The Fritz 17 package includes:

  • Four versions of Fat Fritz: RTX, CUDA, OpenCL, and CPU. Why four? Unlike traditional alpha-beta engines, neural net engines run on your graphics card or GPU. Some GPUs work better with Fat Fritz and Leela than do others:
    • Recent Nvidia cards – the RTX 2000 series and GTX 1660 series – are best, as they are able to effectively use “fp-16” calculations, which Leela and Fat Fritz are optimized for.
    • Less recent Nvidia cards still have CUDA cores, which also speed things up. This includes the GTX 1070, 1080, etc.
    • AMD GPUs will run under the OpenCL framework.
    • The CPU version is severely hamstrung, and cannot be recommended for serious use. If you have an Intel (integrated) GPU, you are best off using the CPU version.
  • Fritz 17, a traditional alpha-beta engine. This edition of Fritz is a rebranded version of Ginkgo, a formerly private engine from Frank Schneider. The relationship between Ginkgo and ChessBase is not new, as it powers the “instant analysis” feature in ChessBase 15, but this is the first time that Ginkgo will be available to engine enthusiasts. It is very strong, if not in the same league as Komodo or Stockfish, and a definite improvement over Fritz 16.
  • Leela is also installed with network 42850, generally considered the strongest pure self-learn network. This is not insignificant, as a lot of people (including titled players!) have trouble figuring out how to get Leela working on their computers. With Fritz 17, ChessBase has solved this problem. The installation process even calibrates the “opencl” version of the engine.
  • A new GUI, including a handful of features new to ChessBase playing GUIs.

Evaluating Fat Fritz is a difficult task, as it involves two elements. An objective measure of strength is important, trying to determine how it compares to Leela, Stockfish, etc. But equally important is a subjective test. Does Fat Fritz provide interesting ideas? How do they differ from those of Leela and Stockfish? Let’s take each in turn before summing up. Objective tests I have had access to a beta of Fat Fritz for about two weeks, and according to my tests (Ryzen 7 1700 at 3.7Ghz, RTX 2060) Fat Fritz is competitive with the strongest Leela network – T40.T8.610, as used in TCEC – but is probably slightly weaker. I ran two different matches between FF and Leela at bullet time controls (2m + 1s) using the TCEC 16 openings. Leela won the first match 59.5-40.5 (24-71-5 for Leela), indicative of a 67 point Elo gap. I repeated the match using an updated beta version of FF, and while the gap was narrowed, Leela won again by a score of 56.5-43.5 (21-71-8 for Leela). I then tested FF against the then-current development version of Stockfish. Using the TCEC 16 openings, I began a match between the FF CUDA engine and SF dev running on 4 cores at the same 2m +1s time control. One of the difficulties in testing AB and NN engines is that they run on different types of hardware; in limiting both in this way, I hoped to achieve a Leela ratio of about 1, so that their relative strengths would simulate that in the AlphaZero – Stockfish matches. Here the Leela ratio was 0.88, meaning that the hardware situation marginally favored Stockfish. Stockfish was winning 39-23 (19-40-3 for SF dev) before I stopped the match, indicating a 92 point Elo gap in what is admittedly a small sample size. I stopped the match because I was beginning to suspect that short time controls were not to FF’s strength, and I wanted to see what would happen if I gave FF more time. I then ran a 20 game test match between FF and SF dev under the same conditions, using the first ten positions from the TCEC 16 openings and extending the time control to 7m + 3s. Stockfish led by a score of 13-7 (7-12-1) after 20 games, which represents a 108 point rating gap. Additional time did not help Fat Fritz here, and given the small sample size, I suspect that the rating difference in the two matches is within the margin of error. So I tried two final matches, using the strongest settings available to me for both Fat Fritz (cudnn-fp16) and SF dev (8 cores), and pairing them in two 100 game matches with the TCEC openings and time controls of (a) 3m + 2s and (b) 7m + 3s. The Leela ratio was 1.4, giving a small hardware edge to Fat Fritz.   Here again Stockfish won. The 3m+ 2s match was much closer: 51-49 (20-62-18) in favor of the alpha-beta engine, despite the more favorable hardware situation for Fat Fritz. The 7m + 3s match also went to Stockfish, 56-44 (21-70-9). What does this all mean? My testing shows that Fat Fritz is not dramatically inferior to Leela and the latest versions of Stockfish, but all data from my machine indicates that Leela and Stockfish are stronger. Initial tests from CEGT, one of the major engine rating lists, lends credence to this position. As of today, November 17th, Fat Fritz sits in seventh place on the CEGT 40/20 list, behind Stockfish, Leela, and Houdini 6. Other private testers with better hardware have gotten somewhat different results. George Tsavadris reports Fat Fritz winning a bullet match (1m + 1s) against SF dev on a Threadripper 2990WX system with two RTX graphics cards. Albert Silver has provided the scores of matches between Fat Fritz, Leela, and Stockfish on a Threadripper machine with dual RTX 2080 GPUs. In games played with a Leela ratio of 1.0, Fat Fritz defeated SF dev 52-48 at 5m + 5s and lost to Leela 55-45 at 3m + 2s. So why the discrepancy in results? Here I hazard an interpretation. Fat Fritz appears to require strong hardware for success in engine-engine matches. This is in part because it is a NN engine, but also because of the way it is configured. Let me treat both in turn. There is a graph in the original AlphaZero preprint showing the relationship between time and relative strength for both AlphaZero and Stockfish. In layman’s terms, it indicates that AlphaZero requires a certain node count (or thinking time) to catch up to Stockfish. While the sample size is small, there is reason to believe that given a certain hardware baseline, additional thinking time benefits the neural net engines like Fat Fritz more than the alpha-beta engines like Stockfish. More: the way that Fat Fritz is configured may damage its results in shorter time controls. If we compare Fat Fritz’s settings with those of Leela, we see that Fat Fritz has a higher Cpuct setting, a higher Cpuctfactor, changes to the FPU settings, and a lower PolicyTemp.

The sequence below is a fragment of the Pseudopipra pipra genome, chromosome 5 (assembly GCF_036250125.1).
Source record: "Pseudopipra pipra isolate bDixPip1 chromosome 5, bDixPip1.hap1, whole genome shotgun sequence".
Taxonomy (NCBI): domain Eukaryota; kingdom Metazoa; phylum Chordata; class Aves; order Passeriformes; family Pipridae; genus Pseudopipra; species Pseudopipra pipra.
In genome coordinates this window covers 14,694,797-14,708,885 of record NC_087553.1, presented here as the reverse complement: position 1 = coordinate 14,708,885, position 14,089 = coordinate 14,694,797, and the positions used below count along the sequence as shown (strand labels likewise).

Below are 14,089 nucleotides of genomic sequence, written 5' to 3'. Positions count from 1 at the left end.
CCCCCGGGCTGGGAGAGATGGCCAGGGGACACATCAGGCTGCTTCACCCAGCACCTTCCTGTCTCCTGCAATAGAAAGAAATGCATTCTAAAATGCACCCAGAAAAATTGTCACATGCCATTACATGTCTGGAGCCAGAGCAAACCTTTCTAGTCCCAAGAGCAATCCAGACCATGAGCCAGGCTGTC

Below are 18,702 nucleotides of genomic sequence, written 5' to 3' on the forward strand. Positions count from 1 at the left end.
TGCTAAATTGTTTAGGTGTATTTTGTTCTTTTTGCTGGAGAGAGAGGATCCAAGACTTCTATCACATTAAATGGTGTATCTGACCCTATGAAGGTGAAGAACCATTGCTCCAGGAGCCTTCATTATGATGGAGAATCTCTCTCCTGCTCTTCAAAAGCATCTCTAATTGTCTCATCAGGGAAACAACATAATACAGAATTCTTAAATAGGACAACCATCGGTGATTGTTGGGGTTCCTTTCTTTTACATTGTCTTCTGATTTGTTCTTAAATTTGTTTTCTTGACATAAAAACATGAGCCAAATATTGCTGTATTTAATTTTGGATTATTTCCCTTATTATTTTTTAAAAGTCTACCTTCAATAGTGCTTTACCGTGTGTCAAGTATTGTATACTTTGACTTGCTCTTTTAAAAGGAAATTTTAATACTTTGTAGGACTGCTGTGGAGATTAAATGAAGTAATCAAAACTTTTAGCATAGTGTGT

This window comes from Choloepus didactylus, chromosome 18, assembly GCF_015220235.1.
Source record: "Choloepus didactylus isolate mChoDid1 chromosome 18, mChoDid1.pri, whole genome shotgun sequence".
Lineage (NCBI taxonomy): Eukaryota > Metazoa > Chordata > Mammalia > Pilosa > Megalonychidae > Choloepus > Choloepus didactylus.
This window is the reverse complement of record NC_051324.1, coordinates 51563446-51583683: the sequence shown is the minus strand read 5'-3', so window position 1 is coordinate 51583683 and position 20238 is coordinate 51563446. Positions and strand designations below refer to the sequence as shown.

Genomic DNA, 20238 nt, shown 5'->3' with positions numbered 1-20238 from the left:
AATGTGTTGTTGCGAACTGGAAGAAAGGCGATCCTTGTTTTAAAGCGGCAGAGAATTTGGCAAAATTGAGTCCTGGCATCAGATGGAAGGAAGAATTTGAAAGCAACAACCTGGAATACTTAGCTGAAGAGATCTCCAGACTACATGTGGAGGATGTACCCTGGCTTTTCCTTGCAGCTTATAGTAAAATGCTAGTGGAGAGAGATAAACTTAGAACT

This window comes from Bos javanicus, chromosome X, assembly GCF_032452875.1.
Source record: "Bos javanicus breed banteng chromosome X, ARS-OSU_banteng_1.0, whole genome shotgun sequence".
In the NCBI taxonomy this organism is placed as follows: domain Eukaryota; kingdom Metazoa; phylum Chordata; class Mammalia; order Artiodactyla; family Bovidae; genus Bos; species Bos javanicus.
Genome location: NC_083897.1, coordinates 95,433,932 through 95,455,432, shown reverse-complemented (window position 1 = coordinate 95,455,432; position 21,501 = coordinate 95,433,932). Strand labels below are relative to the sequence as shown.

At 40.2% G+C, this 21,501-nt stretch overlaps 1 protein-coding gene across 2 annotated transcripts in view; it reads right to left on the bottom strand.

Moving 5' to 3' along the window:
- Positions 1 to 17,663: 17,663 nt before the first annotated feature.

In simple English, this means that Fat Fritz has a wider search and explores rollouts more (Cpuct settings) than does Leela, while it simultaneously narrows that search with the lower PolicyTemp. Wider search may lead to more interesting chess, but it is probably not optimal for short time controls None of this is to explain away the results I got on my machine, only to try to understand how they did not completely cohere with the results of others. Ultimately my sense, based on the above, is that Fat Fritz is competitive with Leela and development versions of Stockfish, but is not quite as strong as they are, especially at fast time controls and on sub-optimal hardware. Of course extensive testing will give better evidence in the weeks to come. (to be continued...) In Part II of this review, posted on Tuesday, we will look at the “subjective tests” I posed to Fat Fritz, investigating some of its games and seeing how it analyzed a number of (admittedly esoteric) positions. We’ll finish off with a consideration of the new features of the GUI and a final evaluation of Fat Fritz and Fritz 17.

Quick links: Fritz 17 at US Chess Sales Getting started with Leela Leela UCI options All Fat Fritz test games in pgn format All Fat Fritz stories on Chessbase.com